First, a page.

Ian Rowe is a resident fellow at the American Enterprise Institute, where he focuses on education and upward mobility, family formation and adoption. Mr. Rowe is also the cofounder of Vertex Partnership Academies, a new network of character-based International Baccalaureate high schools opening in the Bronx in 2022; the chairman of the board of Spence-Chapin, a nonprofit adoption services organization; and the cofounder of the National Summer School Initiative. He concurrently serves as a senior visiting fellow at the Woodson Center and a writer for the 1776 Unites Campaign. Until July 1, 2020, Rowe was CEO of Public Prep, a nonprofit network of public charter schools based in the South Bronx and Lower East Side of Manhattan. Before joining Public Prep, he was deputy director of postsecondary success at the Bill & Melinda Gates Foundation, senior vice president of strategic partnerships and public affairs at MTV, director of strategy and performance measurement at the USA Freedom Corps office in the White House, and cofounder and president of Third Millennium Media. Mr. Rowe also joined Teach for America in its early days.

Michelle Herczog, Ed.D. is History-Social Science Coordinator III for the Los Angeles County Office of Education, responsible for providing professional development, resources and support for K–12 social studies educators throughout the 80 school districts of Los Angeles County. She currently serves on the Power of Democracy Steering Committee and completed service on the California Task Force on K–12 Civic Learning. Dr. Herczog has also served as vice-chair of the California Instructional Quality Commission for the California State Board of Education, president of the National Council for the Social Studies, and president of California Council for the Social Studies. As a member of the Social Studies Assessment, Curriculum and Instruction (SSACI) Committee of the Council of Chief State School Officers, she helped develop the College, Career, and Civic Life (C3) Framework for Social Studies State Standards published by the National Council for the Social Studies.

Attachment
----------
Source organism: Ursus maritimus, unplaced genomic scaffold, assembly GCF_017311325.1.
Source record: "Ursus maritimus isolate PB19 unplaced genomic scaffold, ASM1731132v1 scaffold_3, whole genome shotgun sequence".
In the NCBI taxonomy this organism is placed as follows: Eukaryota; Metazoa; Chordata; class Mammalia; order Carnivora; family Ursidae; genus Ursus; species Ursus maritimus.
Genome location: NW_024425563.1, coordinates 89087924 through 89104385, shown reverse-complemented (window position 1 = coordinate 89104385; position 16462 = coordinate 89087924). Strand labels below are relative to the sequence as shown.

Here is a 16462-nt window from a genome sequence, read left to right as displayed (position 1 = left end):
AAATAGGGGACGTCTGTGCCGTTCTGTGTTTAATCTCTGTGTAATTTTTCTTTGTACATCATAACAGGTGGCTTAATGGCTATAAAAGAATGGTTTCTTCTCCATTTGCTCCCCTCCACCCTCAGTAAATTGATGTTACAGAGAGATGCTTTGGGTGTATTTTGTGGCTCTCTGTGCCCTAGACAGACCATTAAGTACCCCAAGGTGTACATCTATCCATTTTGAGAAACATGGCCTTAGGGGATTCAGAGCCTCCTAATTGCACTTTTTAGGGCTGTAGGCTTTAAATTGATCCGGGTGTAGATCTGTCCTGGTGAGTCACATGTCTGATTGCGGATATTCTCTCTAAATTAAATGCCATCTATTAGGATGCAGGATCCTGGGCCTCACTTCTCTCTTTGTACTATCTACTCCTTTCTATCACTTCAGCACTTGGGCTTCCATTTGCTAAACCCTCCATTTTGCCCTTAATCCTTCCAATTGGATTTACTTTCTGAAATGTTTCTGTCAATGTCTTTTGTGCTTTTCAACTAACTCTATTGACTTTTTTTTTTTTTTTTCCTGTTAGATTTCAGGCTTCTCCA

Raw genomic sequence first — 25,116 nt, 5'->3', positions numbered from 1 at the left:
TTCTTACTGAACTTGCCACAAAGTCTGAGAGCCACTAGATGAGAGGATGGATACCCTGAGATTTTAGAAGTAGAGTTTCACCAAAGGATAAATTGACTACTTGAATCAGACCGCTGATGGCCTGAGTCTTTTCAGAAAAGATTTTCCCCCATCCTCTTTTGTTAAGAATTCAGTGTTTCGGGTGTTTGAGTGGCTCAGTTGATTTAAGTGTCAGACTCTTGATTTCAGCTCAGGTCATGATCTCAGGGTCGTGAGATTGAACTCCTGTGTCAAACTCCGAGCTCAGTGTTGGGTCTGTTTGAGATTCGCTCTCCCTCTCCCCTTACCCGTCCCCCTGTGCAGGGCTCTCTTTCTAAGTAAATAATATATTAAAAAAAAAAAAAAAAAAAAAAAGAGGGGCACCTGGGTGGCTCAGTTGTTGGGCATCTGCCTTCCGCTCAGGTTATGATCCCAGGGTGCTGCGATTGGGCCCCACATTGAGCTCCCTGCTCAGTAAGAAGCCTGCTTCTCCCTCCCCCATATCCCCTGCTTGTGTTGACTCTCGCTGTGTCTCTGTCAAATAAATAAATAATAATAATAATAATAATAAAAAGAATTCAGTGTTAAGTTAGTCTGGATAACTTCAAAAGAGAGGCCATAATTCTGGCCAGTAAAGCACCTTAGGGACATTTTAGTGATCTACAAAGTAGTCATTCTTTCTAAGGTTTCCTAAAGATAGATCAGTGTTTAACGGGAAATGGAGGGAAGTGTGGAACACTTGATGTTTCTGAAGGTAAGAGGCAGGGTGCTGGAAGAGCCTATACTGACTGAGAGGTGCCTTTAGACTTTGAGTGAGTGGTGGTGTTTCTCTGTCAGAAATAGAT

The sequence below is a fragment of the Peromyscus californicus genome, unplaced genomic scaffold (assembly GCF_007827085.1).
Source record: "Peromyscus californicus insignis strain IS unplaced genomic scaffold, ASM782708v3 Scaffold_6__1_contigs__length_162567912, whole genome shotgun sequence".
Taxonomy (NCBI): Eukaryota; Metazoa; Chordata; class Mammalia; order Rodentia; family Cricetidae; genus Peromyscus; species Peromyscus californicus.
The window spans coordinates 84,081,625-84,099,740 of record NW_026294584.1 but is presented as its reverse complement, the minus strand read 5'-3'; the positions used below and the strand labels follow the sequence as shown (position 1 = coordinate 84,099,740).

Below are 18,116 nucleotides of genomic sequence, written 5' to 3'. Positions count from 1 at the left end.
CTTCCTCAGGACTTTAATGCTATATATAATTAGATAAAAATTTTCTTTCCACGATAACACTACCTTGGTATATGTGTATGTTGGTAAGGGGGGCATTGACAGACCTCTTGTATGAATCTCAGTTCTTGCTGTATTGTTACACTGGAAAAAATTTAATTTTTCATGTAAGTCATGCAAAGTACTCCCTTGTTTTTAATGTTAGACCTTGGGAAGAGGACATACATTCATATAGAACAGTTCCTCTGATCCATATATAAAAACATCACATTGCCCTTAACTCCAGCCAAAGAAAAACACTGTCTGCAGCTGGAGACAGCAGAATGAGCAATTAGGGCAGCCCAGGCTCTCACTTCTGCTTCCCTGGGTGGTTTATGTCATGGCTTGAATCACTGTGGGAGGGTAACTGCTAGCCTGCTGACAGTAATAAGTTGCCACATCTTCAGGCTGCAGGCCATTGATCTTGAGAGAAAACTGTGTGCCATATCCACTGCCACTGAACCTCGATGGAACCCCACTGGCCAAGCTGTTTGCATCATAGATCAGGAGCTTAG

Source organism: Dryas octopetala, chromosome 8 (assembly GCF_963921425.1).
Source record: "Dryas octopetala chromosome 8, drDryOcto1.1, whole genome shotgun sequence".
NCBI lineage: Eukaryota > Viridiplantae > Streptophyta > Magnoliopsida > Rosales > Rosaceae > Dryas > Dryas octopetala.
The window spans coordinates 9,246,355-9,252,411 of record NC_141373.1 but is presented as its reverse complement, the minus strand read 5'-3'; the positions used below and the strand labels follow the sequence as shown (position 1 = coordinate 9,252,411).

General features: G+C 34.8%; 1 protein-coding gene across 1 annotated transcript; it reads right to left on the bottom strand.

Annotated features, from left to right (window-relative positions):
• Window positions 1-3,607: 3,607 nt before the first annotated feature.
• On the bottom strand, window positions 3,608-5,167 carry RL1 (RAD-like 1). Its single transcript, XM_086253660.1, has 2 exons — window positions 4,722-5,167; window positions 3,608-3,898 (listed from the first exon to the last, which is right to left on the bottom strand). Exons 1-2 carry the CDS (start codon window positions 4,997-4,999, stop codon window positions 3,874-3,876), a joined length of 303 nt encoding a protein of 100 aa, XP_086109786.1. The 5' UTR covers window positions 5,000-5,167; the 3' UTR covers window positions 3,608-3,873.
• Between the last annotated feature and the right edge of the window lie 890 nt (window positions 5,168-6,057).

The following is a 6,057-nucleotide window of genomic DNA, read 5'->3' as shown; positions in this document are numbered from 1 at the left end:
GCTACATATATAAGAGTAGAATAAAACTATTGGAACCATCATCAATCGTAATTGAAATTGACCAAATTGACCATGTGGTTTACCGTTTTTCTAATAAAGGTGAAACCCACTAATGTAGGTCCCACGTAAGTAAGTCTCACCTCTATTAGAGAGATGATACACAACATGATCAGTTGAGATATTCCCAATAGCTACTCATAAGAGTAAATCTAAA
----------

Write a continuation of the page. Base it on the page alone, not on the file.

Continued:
President Trump concedes, condemns supporters who rioted

ABC News

Jan 7, 2021

In a Twitter video, President Donald Trump conceded to President-elect Joe Biden and condemned the violent supporters who stormed the Capitol Wednesday.

Rep. Maxine Waters calls to ‘hold this president accountable’

ABC News

Jan 7, 2021

Rep. Maxine Waters, D-Calif., on what needs to happen next in response to the president’s actions, and her hour-long conversation with Capitol Hill Police ahead of the riots.

US breaks 4,000 deaths from COVID-19 in 24 hours for 1st time l GMA

ABC News

Jan 8, 2021

The United States hit the grim milestone as hospitals begin to buckle over an influx in cases and the new variant becomes present in eight states.

Woman shot inside the Capitol has been identified

ABC News

Jan 7, 2021

Four people are dead after yesterday’s siege, according to Capitol Police.

Members of Trump’s cabinet discuss invoking 25th Amendment

ABC News
Jan 7, 2021

10.7M subscribers

Several Democratic lawmakers called for the impeachment and removal of President Trump who is increasingly isolated as staffers abandon him.

How the new administration could investigate the Capitol riot

ABC News

Jan 7, 2021

Plus, more Republicans speak out against President Trump after his failure to condemn the siege.

FBI begins urgent search for information on Capitol rioters l GMA

ABC News

Jan 8, 2021

Authorities released images overnight from inside the government building, asking the public for help in identifying the pro-Trump supporters involved in the rampage.

Trump Announces He Will Not Attend Biden’s Inauguration | Hallie Jackson | MSNBC


Jan 8, 2021

President Trump has announced via tweet that he will not be attending the inauguration of President-elect Joe Biden. NBC’s Kelly O’Donnell reports on the significance of this decision. Aired on 1/8/2021.